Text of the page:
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Int J Obes (Lond). 2012 Oct;36(10):1285-91. doi: 10.1038/ijo.2012.51. Epub 2012 May 1.

The proof is in the pudding: children prefer lower fat but higher sugar than do mothers.

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  • 1Monell Chemical Senses Center, Philadelphia, PA, USA.



Although there are established age-related differences in sweet preferences, it remains unknown whether children differ from mothers in their preference for and perception of fat (creaminess). We examined whether individual differences in sucrose and fat preferences and perception are related to age, genotype and lifestyle.


Children 5-10 years-old (n=84) and their mothers (n=67) chose the concentration of sucrose and fat most preferred in pudding and sucrose most preferred in water using identical, two-alternative, forced-choice procedures, and ranked pudding samples for intensity of sweetness and creaminess. Subjects were also weighed and measured for height, as well as genotyped for a sweet-receptor gene (TAS1R3).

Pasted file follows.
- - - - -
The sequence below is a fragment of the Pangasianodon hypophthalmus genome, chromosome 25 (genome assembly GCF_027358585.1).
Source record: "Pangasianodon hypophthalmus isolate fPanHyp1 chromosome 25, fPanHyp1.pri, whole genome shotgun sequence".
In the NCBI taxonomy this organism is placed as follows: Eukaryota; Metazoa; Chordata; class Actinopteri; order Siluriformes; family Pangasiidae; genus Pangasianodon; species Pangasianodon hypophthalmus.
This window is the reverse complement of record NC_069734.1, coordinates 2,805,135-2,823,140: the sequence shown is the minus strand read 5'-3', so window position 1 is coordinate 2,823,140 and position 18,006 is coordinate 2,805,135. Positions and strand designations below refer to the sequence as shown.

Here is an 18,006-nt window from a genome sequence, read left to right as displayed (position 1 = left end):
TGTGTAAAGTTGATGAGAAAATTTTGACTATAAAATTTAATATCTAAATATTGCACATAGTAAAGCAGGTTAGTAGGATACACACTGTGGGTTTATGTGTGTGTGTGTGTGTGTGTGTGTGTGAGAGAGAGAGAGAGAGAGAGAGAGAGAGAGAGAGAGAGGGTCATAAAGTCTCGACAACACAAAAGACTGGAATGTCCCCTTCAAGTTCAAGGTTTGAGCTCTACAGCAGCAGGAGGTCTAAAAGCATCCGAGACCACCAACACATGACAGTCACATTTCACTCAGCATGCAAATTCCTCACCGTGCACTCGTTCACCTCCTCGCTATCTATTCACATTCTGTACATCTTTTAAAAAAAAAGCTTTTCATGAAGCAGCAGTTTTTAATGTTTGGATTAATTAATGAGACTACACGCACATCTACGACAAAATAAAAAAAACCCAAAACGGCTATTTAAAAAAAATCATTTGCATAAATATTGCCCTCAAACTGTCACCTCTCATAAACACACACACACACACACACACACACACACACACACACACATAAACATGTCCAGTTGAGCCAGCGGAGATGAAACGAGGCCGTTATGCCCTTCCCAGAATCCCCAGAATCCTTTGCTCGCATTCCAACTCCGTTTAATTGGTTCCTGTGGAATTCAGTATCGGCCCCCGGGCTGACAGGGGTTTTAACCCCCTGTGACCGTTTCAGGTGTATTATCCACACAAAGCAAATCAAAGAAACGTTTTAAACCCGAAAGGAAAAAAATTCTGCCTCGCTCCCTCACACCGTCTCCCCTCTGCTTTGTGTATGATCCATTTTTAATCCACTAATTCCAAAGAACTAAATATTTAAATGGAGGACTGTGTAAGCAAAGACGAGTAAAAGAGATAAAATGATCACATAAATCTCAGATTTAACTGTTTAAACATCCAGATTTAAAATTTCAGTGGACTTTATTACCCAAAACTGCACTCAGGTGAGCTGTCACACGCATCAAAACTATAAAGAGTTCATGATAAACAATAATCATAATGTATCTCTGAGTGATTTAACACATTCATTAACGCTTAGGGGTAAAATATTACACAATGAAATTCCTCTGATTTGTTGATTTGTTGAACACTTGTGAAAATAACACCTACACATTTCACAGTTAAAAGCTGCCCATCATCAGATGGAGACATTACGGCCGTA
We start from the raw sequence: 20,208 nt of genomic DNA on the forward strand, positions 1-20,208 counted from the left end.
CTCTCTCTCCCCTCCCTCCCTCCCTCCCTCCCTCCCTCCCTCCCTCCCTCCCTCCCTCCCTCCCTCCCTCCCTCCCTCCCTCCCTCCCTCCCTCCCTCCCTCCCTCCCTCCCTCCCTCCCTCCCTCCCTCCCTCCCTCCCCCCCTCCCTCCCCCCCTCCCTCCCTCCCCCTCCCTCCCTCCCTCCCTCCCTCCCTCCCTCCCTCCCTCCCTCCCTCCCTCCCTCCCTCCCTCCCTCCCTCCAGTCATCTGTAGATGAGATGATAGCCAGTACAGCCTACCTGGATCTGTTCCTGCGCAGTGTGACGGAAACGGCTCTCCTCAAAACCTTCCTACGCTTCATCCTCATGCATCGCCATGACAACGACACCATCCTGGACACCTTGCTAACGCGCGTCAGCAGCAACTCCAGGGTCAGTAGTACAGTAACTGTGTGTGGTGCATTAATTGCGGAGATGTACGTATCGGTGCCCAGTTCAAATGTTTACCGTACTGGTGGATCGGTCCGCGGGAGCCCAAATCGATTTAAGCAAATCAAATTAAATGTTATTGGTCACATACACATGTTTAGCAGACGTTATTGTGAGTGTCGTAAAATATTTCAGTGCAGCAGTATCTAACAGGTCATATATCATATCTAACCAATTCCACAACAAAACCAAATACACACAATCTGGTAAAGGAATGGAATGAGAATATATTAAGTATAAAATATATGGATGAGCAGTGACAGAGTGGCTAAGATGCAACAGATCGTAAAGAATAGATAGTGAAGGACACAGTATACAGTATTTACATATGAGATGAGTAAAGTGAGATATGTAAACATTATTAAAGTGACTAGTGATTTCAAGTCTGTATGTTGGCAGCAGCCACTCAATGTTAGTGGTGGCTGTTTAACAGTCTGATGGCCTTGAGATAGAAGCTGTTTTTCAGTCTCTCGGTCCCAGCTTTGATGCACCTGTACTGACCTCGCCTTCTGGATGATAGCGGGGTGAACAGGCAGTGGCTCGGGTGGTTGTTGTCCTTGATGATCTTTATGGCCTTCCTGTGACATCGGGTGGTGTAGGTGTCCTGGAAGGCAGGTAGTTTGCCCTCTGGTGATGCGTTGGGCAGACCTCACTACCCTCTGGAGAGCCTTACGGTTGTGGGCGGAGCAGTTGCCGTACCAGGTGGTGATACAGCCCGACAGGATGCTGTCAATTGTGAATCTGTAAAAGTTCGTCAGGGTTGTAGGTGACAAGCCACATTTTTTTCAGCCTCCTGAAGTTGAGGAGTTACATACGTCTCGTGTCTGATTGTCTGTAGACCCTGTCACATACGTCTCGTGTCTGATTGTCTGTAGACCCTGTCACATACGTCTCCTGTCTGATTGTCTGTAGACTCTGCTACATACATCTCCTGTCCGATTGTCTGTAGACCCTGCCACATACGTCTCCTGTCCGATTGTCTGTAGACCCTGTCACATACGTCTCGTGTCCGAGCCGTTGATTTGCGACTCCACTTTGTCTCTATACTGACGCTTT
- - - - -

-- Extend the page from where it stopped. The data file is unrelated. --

Children preferred higher concentrations of sucrose in water (P=0.03) and in pudding (P=0.05) and lower concentrations of fat in pudding (P<0.01) than did mothers. Children and mothers were equally able to rank the intensity of different concentrations of fat (P=0.12) but not sucrose in pudding (P=0.01). Obese and lean children and mothers did not differ in preferences, but obese mothers were less able to correctly rank the concentration of fat in pudding than were lean mothers (P=0.03). Mothers who smoked preferred a higher concentration of sucrose than did those who never smoked (P<0.01). Individual differences in sweet preference were associated with genetic variation within the TAS1R3 gene in mothers but not children (P=0.04).


Irrespective of genotype, children prefer higher concentrations of sugar but lower concentrations of fat in puddings than do their mothers. Thus, reduced-fat foods may be better accepted by children than adults.

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